This picture is reminiscent of a story I’ve been told, not a memory I’ve acquired. Yet my response is visceral, like smelling something that slams you back into the past.
My oldest two are 4.5 years older than baby Willow, the exact same age gap I had with my sister. My mom told me once that my sister used to feed me while she cooked dinner, and I wondered how that was possible. How could a 4 year old be responsible enough to feed a baby?
And then I saw it happen.
Willow was crying, and I was trying to finish some scrambled eggs. Lily picked up the bottle, popped it in the baby’s mouth, and flashed me an extraordinary grin. It allowed me a minute or two to finish the eggs, throw them on plates, and serve the girls before grabbing Willow.
It was like reliving a memory I didn’t have. It stirred up feelings in me. Questions about my sister. She and I had a complicated relationship, but I knew she loved me in the best way she could.
Envisioning her smiling face as she bonded with me, took care of me was powerful. Even though I often felt like the older sister in our relationship, it made me wonder if there was a time when that wasn’t true. A before era where the innocence of childhood had not yet been stripped away by the realities of adulthood. A time when she was strong and whole and happy.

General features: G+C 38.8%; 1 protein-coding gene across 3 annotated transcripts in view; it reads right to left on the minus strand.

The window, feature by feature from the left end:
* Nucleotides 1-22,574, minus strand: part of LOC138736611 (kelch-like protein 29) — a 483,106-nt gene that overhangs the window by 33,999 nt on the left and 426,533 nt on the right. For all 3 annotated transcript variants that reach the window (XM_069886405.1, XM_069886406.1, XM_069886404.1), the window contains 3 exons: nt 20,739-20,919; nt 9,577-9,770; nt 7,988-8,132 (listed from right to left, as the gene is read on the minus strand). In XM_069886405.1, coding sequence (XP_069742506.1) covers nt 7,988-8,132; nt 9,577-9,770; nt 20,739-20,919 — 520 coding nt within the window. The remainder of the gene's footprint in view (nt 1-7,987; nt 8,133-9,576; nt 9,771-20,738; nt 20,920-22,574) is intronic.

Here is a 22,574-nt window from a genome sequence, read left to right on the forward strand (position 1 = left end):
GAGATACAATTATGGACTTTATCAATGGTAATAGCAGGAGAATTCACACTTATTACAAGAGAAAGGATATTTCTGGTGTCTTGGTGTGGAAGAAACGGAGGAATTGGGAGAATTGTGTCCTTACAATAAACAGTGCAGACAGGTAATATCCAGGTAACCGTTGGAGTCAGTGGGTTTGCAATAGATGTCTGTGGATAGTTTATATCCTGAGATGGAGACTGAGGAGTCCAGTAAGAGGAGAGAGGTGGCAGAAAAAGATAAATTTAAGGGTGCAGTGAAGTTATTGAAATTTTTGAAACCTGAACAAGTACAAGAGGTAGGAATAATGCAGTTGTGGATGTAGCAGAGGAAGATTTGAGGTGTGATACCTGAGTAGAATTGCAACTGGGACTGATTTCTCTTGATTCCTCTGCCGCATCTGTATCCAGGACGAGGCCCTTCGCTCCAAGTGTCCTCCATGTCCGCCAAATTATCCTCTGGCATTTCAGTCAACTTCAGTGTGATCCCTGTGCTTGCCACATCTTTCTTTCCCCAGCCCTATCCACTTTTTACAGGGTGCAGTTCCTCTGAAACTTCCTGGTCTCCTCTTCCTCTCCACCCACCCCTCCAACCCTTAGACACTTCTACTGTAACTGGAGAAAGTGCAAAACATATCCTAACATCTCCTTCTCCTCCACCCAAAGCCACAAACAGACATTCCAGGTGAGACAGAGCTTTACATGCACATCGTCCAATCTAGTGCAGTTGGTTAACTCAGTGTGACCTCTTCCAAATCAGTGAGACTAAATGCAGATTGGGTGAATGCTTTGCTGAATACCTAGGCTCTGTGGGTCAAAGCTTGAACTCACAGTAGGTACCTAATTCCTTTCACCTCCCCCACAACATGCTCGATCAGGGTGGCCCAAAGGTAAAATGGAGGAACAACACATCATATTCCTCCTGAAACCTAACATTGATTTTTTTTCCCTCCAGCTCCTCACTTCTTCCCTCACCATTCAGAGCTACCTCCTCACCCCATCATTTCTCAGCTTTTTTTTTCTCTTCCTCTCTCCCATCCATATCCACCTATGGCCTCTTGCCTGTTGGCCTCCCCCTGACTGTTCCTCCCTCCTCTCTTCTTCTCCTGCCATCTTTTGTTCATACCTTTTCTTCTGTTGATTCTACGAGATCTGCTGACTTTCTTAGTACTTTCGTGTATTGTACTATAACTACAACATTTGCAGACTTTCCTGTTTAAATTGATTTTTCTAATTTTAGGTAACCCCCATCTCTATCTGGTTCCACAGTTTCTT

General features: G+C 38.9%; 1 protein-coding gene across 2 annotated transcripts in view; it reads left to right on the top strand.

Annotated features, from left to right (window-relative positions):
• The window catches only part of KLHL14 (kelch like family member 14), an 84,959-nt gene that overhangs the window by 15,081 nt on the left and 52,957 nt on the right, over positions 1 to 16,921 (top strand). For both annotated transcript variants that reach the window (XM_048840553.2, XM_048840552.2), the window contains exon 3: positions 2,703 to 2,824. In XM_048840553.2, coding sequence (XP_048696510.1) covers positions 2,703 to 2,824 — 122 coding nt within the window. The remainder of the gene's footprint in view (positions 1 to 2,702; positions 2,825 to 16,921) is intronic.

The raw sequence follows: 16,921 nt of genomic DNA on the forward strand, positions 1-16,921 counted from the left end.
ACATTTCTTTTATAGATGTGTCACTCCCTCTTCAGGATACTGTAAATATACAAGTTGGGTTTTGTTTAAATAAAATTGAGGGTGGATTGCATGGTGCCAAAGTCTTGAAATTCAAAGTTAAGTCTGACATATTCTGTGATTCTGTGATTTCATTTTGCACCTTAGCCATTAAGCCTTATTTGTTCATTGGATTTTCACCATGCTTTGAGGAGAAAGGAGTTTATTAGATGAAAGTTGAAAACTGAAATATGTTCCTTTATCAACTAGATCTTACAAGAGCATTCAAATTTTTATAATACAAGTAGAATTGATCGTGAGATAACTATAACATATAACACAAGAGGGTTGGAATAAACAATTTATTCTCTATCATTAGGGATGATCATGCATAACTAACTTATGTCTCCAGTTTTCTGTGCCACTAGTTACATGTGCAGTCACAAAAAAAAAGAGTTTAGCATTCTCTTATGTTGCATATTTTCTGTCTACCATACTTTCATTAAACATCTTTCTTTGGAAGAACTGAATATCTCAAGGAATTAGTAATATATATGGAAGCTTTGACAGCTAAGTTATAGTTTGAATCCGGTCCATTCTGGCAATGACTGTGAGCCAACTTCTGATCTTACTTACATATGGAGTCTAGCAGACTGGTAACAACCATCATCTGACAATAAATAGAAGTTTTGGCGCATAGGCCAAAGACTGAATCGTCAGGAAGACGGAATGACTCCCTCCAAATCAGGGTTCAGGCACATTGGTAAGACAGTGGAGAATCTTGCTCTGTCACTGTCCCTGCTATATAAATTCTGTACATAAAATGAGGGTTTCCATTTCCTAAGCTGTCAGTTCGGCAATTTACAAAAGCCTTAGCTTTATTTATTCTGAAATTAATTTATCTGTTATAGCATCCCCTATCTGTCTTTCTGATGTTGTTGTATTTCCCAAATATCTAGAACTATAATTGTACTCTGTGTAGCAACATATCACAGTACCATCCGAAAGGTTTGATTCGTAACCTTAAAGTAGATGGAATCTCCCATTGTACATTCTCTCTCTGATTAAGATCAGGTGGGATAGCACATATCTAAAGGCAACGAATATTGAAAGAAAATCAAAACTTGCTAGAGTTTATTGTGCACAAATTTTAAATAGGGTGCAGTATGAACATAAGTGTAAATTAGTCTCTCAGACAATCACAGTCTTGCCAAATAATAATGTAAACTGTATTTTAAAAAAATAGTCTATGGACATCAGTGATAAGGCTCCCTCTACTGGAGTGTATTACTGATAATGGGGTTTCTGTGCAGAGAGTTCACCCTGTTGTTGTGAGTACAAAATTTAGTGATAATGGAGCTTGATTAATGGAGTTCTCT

It was a heart wrenching moment of wondering. Wondering if things could have turned out differently. All while cooking my scrambled eggs.
These moments come out of nowhere, like scents from the past, eliciting pain and wonder and joy. But as moms, we’re not always afforded time to process in the moment. Sometimes we have to keep cooking breakfast, so we find other ways to share, connect, and feel a little less alone.
Thank you for bearing witness to my experience. When we share space, suffering feels less painful, confusion less muffled, and love more powerful.